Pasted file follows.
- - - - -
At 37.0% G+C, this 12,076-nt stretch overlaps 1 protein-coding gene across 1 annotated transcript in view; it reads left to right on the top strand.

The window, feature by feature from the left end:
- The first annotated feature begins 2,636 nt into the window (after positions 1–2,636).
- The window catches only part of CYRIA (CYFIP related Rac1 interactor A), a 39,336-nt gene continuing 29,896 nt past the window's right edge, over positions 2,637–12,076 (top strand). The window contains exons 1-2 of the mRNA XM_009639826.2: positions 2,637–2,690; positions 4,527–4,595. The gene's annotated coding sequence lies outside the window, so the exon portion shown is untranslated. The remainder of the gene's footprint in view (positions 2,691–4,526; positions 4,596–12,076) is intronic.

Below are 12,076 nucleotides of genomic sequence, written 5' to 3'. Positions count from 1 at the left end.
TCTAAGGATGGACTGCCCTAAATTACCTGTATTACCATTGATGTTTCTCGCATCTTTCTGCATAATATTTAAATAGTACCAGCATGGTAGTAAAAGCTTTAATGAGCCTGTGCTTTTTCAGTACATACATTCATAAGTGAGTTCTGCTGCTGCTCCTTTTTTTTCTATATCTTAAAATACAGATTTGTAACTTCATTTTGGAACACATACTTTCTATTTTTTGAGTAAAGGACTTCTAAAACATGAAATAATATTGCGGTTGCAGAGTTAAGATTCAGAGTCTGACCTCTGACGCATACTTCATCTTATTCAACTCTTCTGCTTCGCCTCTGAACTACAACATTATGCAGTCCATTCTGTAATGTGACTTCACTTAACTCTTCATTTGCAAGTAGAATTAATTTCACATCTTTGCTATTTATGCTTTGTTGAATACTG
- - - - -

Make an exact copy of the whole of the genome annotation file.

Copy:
At 37.0% G+C, this 12,076-nt stretch overlaps 1 protein-coding gene across 1 annotated transcript in view; it reads left to right on the top strand.

The window, feature by feature from the left end:
- The first annotated feature begins 2,636 nt into the window (after positions 1–2,636).
- The window catches only part of CYRIA (CYFIP related Rac1 interactor A), a 39,336-nt gene continuing 29,896 nt past the window's right edge, over positions 2,637–12,076 (top strand). The window contains exons 1-2 of the mRNA XM_009639826.2: positions 2,637–2,690; positions 4,527–4,595. The gene's annotated coding sequence lies outside the window, so the exon portion shown is untranslated. The remainder of the gene's footprint in view (positions 2,691–4,526; positions 4,596–12,076) is intronic.

Below are 12,076 nucleotides of genomic sequence, written 5' to 3'. Positions count from 1 at the left end.
TCTAAGGATGGACTGCCCTAAATTACCTGTATTACCATTGATGTTTCTCGCATCTTTCTGCATAATATTTAAATAGTACCAGCATGGTAGTAAAAGCTTTAATGAGCCTGTGCTTTTTCAGTACATACATTCATAAGTGAGTTCTGCTGCTGCTCCTTTTTTTTCTATATCTTAAAATACAGATTTGTAACTTCATTTTGGAACACATACTTTCTATTTTTTGAGTAAAGGACTTCTAAAACATGAAATAATATTGCGGTTGCAGAGTTAAGATTCAGAGTCTGACCTCTGACGCATACTTCATCTTATTCAACTCTTCTGCTTCGCCTCTGAACTACAACATTATGCAGTCCATTCTGTAATGTGACTTCACTTAACTCTTCATTTGCAAGTAGAATTAATTTCACATCTTTGCTATTTATGCTTTGTTGAATACTG